Autumn leaves: 4 clever uses in the garden

Every year in autumn, gardeners get down to rake up dead leaves as they fall… an extremely time-consuming activity. This represents a considerable volume and many gardening enthusiasts tirelessly commute to the local waste disposal center to get rid of it. It’s a shame, because they represent a gold mine. Stop wasting them! Here is a little spotlight on the four uses common dead leaves which, in autumn, are picked up by the shovel…

1 – Turn dead autumn leaves into potting soil

If so far the management of dead leaves throughout the fall has been an ordeal, it should quickly become a real pleasure for gardeners. The reason is simple: they naturally turn into soil. It is enough for that to rake them when they are wet because it is easier then, ideally, to go to the grinder (the mower is perfect for this) before storing them in a corner of the garden.

When they have dried well, they can be locked up in bags dotted with a few holes. All you have to do is let nature take its course. Within 8 to 12 months, the dead leaves will decompose and turn into a excellent soil which can be used when the planting season is in full swing.

Note that we can create a compost of dead leaves specifically adapted to heathland plants. It must be sour. For this, we select leaves rich in tannins, which is the case of beech or oak leaves.

2 – Enrich compost with dead leaves

The leaves that litter the ground in autumn can perfectly be added to various organic waste tossed in the composter. This hodgepodge of materials will gradually metamorphose into compost, a famous fertilizer for use in the vegetable patch, orchard and ornamental garden. It is still necessary to know the origin of these leaves to be certain that the compost obtained is suitable for the plants concerned.

3 – Turn dead leaves into mulch

When they are raked, dried and then crushed, the dead leaves of autumn represent an ideal mulch. You can therefore place a layer of about ten centimeters in beds, flower beds, at the foot of roses, isolated trees and shrubs or in hedges…

Many gardeners particularly invested in the recycling plant waste make their homemade mulch from dead leaves and grass clippings. It’s a very good idea. There are even some who, once the mulching is complete, deposit a little rock powder on this protective carpet.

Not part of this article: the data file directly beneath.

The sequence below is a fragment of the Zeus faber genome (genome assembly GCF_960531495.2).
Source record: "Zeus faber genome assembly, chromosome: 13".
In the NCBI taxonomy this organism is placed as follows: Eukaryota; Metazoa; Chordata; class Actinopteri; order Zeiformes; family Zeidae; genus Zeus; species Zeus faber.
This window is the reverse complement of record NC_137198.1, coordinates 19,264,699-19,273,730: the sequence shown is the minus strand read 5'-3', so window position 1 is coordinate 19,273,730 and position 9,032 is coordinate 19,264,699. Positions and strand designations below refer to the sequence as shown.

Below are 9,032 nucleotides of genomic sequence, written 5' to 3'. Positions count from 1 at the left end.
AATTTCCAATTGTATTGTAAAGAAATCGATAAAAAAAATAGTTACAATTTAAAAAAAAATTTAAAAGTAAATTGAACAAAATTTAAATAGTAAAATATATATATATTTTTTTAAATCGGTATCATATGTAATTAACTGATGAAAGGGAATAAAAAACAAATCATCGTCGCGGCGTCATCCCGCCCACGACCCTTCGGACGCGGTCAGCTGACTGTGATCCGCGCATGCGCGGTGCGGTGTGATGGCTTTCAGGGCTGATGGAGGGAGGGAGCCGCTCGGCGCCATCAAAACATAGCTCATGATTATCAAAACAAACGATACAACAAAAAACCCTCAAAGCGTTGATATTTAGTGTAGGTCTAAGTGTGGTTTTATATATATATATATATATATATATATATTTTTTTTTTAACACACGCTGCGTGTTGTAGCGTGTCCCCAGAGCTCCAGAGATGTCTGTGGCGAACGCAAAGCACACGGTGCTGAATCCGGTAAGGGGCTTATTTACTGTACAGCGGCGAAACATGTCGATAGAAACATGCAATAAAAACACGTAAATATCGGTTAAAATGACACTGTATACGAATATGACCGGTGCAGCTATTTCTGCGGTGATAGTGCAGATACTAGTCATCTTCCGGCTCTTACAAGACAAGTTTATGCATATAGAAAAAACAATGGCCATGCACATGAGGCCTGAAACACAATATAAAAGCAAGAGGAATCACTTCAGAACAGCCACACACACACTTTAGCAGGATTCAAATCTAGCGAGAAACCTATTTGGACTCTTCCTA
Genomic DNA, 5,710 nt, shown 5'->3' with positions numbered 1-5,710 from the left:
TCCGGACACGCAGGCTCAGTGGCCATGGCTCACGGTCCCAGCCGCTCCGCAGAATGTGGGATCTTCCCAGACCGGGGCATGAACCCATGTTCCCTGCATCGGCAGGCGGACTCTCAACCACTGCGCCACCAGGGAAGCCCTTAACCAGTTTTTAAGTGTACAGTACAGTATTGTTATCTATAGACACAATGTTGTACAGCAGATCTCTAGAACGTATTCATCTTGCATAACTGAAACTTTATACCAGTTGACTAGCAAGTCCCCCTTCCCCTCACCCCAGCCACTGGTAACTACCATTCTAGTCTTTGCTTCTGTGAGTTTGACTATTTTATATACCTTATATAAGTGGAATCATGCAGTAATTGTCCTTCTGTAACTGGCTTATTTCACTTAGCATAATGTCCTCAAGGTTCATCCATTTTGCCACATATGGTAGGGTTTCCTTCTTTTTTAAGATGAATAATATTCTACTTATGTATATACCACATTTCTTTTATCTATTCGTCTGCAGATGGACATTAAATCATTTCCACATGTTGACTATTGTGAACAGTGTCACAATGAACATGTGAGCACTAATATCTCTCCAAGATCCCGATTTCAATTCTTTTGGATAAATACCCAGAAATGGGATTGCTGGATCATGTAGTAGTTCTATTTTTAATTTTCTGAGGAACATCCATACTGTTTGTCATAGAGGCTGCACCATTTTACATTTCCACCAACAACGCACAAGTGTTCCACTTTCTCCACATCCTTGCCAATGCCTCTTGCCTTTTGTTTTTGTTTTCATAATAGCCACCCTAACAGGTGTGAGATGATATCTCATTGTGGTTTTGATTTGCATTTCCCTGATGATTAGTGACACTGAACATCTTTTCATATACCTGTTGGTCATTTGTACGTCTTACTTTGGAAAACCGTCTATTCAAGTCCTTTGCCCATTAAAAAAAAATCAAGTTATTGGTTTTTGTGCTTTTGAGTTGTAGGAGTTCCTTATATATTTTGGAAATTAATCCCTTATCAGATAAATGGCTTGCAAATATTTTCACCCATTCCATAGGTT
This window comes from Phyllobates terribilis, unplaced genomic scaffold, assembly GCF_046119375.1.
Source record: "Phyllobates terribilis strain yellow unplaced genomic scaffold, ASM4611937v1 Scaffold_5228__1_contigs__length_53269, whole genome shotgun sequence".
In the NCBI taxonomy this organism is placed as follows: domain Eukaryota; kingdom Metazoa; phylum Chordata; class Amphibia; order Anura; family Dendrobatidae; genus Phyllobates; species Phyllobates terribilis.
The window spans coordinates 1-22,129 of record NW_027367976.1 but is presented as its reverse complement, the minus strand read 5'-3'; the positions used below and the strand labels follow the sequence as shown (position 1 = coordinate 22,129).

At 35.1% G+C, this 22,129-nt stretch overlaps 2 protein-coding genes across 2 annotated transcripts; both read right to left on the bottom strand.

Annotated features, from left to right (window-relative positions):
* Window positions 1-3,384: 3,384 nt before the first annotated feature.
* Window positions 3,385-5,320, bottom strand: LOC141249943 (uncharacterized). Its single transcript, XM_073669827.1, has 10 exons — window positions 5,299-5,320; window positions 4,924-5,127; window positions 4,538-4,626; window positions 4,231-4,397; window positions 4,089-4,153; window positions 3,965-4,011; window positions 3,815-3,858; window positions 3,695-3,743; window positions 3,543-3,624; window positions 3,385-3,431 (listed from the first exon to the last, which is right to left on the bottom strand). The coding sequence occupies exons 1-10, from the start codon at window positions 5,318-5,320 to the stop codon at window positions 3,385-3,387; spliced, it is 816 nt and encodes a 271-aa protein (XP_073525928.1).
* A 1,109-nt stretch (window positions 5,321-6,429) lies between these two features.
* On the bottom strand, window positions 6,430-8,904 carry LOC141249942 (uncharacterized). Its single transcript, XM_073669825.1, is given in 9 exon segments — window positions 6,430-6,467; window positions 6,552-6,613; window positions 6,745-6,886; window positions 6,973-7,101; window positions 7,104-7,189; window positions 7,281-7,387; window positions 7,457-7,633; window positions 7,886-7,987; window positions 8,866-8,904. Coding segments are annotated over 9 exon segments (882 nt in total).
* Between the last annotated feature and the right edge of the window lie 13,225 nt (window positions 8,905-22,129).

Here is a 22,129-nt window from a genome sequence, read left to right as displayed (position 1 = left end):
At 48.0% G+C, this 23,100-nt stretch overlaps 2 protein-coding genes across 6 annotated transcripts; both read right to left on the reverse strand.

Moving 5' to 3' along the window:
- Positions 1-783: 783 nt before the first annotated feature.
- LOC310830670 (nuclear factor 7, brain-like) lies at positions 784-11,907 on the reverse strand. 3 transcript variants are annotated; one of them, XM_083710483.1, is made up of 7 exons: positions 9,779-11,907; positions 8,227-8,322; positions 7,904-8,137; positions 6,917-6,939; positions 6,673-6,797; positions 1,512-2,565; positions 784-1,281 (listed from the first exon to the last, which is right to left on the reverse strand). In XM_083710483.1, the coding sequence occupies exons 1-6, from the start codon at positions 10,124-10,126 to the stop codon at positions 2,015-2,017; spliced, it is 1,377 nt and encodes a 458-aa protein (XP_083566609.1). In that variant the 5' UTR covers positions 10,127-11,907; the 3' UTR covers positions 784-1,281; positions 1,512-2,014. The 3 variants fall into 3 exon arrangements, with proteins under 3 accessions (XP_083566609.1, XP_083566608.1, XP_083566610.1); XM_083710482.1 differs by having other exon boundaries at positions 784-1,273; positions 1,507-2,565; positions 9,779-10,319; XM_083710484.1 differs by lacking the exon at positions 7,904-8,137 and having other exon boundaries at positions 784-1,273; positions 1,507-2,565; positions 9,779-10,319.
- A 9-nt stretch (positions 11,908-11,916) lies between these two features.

4 – Protect potted plants from the ravages of cold

Dead leaves are a gift of nature that can also benefit plants grown in pots. They need to be protected against frost. If you have a place to overwinter them, that’s perfect. But that’s not always the case.

We then take care to deposit a layer of sand on the surface of the substrate, to place bins, planters and pots of all kinds in a corner well sheltered from the cold winds then we caulking them as we can, for example with old boards. All that remains is to fill in all the spaces with the dead leaves that have been left to dry beforehand. It is also necessary to put a layer on the pots in order to hide the base of the plants.

Dead leaves are a effective coverage which protects the roots of the plants as much as the containers, the latter being likely to be damaged by severe frosts if we are not careful.

Using dead leaves: the benefits

Finally, the recycling of dead autumn leaves is useful on many levels. This allows:

  • Of make savings since we reduce the purchase of bags of soil, fertilizer and mulch of all kinds,
  • Of pay less fuel the fact that it is no longer necessary to go to the recycling center to get rid of dead leaves,
  • Of reduce your carbon footprint. Indeed, if all gardeners used their dead leaves shrewdly, it would considerably reduce the unnecessary back and forth by car or van between their garden and the recycling point. A huge number of tonnes of CO2 at stake!

The raking dead leaves is indispensable. You might be tempted to leave this pretty carpet on the lawn, but it’s far from a good idea because it would quickly be suffocated. This is also without taking into account the risks of seeing the proliferation of harmful insects and cryptogamic diseases.

It is still important to take a few precautions so that the use of dead leaves in the garden only brings benefits. The leaves of diseased trees should be burned. Using them as mulch, as compost or potting soil would only contaminate the plants. As for dead leaves from beeches or oaks for example, they are not suitable for aromatic plants and should not be used in the vegetable garden either because the acidity level of this compost is too high. Rhododendrons, camellias and other hydrangeas appreciate it well on the other hand.

Leave a Comment